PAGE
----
Not many would’ve expected Phil Mickelson to be in the lead after finishing his first round at the 2013 U.S. Open, but that’s the case here as he finished at three-under.
With the poor conditions at Merion Golf Club over the last week—including a weather delay Thursday morning—scores were supposed to be very good. But to this point, not many golfers have been that successful. There are only a few golfers with a red final score, which should say it all.
The top of the leaderboard is far from complete as many contenders have yet to tee off. Here’s a look at what the leaders have done to this point, including which holes have been easy for them and which have been tough.
Here’s where the leaders stand as of 4:40 p.m. ET on Thursday, June 13.
U.S. Open Leaderboard
Phil Mickelson: -3
Lefty couldn’t have asked for a better performance to start the U.S. Open.
Mickelson has finished in second place in the U.S. Open five times, but he was atop the leaderboard when he finished his round.
Mickelson started on the back nine at Merion and had a little trouble early. Lefty bogeyed the 11th hole, where he and his group teed off, but got back on track quickly. He birdied the 13th hole and then after five pars, made his way through the front nine.
Mickelson birdied the first hole, which some were saying might be the easiest to birdie during Thursday’s round. He would play even par through the next five holes and then birdie two of the last four holes he played to finish at three-under on the day.
Mickelson made a couple of long putts on the day and played best on the par threes. He birdied two-of-four par threes on Thursday, shooting par on the other two. Overall, it was a great start for Mickelson and he’s sure to be among the leaders starting Friday.
Nicolas Colsaerts: -1
Colsaerts had one of the more inconsistent days at Merion among the golfers toward the top of the leaderboard. Colsaerts started on the 11th hole and was fine through the next two holes. He birdied the 13th and 14th but soon found himself in trouble.
The wheels started to come off once he hit the front nine. He bogeyed three of the first five holes on the front nine to go one-over on the afternoon. After shooting par on the sixth hole, Colsaerts cleaned things up, birdieing back-to-back holes and ending his round at one-under.
When Colsaerts finished his round, he was two shots off the lead. That bodes especially well for Colsaerts, considering he wasn’t one of the favorites to win the U.S. Open—even though it’s only been the first of four days at Merion.
The Belgian has only appeared at the U.S. Open twice in his career, getting cut two years ago and finishing in a tie for 27th in 2012. He’s off to a solid start this year and if the afternoon groups play like the morning groups did, Colsaerts should enter Friday’s round near the top.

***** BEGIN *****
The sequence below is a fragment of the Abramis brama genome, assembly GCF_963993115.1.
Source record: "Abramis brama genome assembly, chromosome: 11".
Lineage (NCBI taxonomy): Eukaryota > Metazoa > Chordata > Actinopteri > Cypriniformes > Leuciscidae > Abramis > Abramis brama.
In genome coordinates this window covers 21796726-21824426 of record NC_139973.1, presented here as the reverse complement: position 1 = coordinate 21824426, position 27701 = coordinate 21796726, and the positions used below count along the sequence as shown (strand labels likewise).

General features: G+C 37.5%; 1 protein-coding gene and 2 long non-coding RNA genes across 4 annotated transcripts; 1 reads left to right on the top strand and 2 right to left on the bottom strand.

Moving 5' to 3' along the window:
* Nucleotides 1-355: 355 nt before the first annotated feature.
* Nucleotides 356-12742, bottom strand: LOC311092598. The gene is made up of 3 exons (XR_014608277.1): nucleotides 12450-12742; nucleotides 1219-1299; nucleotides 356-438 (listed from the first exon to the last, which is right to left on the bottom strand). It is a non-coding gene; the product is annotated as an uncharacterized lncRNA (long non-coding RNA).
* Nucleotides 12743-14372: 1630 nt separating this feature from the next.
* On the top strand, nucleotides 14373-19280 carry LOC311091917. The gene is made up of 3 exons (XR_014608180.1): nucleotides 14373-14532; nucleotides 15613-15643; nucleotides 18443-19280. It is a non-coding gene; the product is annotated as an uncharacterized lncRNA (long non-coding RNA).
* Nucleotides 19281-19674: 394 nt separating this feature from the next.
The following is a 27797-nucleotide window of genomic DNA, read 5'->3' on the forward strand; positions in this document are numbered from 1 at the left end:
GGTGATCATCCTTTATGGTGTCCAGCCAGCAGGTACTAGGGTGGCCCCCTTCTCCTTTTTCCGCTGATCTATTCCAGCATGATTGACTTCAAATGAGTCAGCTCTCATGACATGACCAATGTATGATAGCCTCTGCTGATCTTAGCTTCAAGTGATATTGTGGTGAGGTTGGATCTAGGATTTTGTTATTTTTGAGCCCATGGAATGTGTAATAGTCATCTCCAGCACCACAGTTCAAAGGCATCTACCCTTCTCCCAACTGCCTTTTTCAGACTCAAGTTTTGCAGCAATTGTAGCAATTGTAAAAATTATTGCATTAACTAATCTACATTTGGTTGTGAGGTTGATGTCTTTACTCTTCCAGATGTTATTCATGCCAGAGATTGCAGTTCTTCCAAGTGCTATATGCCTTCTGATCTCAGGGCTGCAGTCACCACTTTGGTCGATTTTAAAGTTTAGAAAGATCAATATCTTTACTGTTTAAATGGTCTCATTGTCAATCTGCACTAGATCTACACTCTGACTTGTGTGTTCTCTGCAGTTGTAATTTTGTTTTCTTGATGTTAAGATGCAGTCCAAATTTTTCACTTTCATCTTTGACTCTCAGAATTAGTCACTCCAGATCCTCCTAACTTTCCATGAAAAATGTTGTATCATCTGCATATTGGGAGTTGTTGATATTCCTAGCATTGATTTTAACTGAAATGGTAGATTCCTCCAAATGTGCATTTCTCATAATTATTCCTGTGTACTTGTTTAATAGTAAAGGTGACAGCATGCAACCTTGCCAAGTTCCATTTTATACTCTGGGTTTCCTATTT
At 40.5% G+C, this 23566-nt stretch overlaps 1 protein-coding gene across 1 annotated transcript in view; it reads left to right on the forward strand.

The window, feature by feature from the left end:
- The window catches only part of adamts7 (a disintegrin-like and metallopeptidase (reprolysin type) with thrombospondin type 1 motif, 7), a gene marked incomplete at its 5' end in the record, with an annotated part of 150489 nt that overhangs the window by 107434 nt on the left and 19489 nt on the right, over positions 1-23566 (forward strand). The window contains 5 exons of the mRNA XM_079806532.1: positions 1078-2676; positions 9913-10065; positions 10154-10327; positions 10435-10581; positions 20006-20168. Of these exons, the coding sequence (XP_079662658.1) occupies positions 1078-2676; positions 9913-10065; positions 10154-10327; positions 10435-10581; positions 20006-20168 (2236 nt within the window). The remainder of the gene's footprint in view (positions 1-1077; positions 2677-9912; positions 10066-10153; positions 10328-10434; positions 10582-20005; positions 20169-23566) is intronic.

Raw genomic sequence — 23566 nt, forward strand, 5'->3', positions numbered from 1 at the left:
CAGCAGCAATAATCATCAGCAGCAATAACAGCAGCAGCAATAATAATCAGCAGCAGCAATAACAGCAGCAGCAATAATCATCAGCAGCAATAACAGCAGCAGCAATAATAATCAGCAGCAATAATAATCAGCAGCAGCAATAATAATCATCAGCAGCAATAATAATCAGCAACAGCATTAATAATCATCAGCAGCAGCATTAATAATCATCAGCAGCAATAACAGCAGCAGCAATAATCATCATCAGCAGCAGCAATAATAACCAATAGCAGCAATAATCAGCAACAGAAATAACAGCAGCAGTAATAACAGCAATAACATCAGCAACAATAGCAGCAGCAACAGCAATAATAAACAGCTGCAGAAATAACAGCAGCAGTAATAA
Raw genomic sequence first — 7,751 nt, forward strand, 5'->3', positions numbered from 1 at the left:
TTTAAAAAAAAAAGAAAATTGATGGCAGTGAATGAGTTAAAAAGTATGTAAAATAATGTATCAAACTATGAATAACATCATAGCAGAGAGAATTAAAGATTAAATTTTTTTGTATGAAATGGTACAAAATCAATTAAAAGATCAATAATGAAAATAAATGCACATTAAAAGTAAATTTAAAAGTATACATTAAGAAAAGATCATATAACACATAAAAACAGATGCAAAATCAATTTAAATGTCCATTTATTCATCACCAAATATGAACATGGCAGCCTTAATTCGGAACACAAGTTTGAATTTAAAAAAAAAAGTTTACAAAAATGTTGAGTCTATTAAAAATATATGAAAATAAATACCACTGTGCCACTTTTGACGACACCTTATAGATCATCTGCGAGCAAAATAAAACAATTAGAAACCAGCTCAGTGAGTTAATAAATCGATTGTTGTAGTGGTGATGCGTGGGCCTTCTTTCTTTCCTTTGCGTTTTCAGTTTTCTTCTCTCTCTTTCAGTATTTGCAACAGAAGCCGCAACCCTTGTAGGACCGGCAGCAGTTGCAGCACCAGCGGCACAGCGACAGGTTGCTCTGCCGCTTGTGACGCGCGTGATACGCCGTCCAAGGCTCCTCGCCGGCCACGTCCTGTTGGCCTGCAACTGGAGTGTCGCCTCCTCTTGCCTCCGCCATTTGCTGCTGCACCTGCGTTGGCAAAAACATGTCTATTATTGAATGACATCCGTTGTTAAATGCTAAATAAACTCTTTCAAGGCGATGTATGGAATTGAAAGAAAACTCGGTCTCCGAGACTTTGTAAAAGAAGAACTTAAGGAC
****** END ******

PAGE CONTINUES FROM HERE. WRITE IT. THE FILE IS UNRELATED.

Jerry Kelly: E
Kelly has played the U.S. Open nine times throughout his career entering this week and has never finished better than seventh. Most of the time he was either cut or very far from the leader. The seventh-place finish was the only time he finished inside the top 35 at a major.
Kelly started on the first hole at Merion on Thursday and played well through the first four holes. He had a slight hiccup on the fifth, bogeying the hole to put him at one-over on the day. He rebounded nicely the rest of the way, birdieing three holes and sitting at two-under until the 18th hole.
He had a couple of poor shots on the final hole of the course and would two-putt for double-bogey. His issues on the 18th really cost him as he dropped to even par for the round. Kelly is still just a few shots off the lead, but will need to play better on Friday in order to stay in the hunt.
Tim Clark: E
Clark would be one of the leaders if it weren’t for a couple of mishaps late in the round.
Even still, he ended his day just a few shots off of Mickelson’s lead, which is more than manageable. He’s looking to finish in the top 10 for the first time since 2005, when he tied for third at the U.S. Open.
Clark shot par on the first hole he played and would follow that up with back-to-back birdies on the 12th and 13th holes. He would shoot par on the next nine holes, but ran into a ton of trouble on the fifth and sixth. There, he double-bogeyed and bogeyed to take away any confidence he had.
The pair of horrible holes for Clark put him at one-over for the day, but he got back to even par on the eighth hole, birdieing it. Clark would end his day with back-to-back pars. The fifth hole has played tough for most golfers at Merion on Thursday, but he has to be able to make good shots and avoid troubles at all costs.
Mike Weir: E (14)
Weir played very well on Thursday and is in a good position to make a run on Friday and likely throughout the weekend at Merion. Weir has never won the U.S. Open, but has come close a few times in his career. He’s finished in the top 10 four times in 12 attempts.
The lefty, though, hasn't played the last two years. It doesn't appear that Weir is rusty, as he’s played just about as good as anyone else on the course. He started on the 11th hole and was two-under through the first seven holes. He would bogey the 18th, a hole which seems to be giving some golfers trouble, to put him at one-under.
Weir had turned things around, not having a blemish on his scorecard through the next five holes, but dropped a shot on the sixth hole to go back to even par. The Canadian has played poorly all year long and could really use a strong finish at the U.S. Open to turn his season around.
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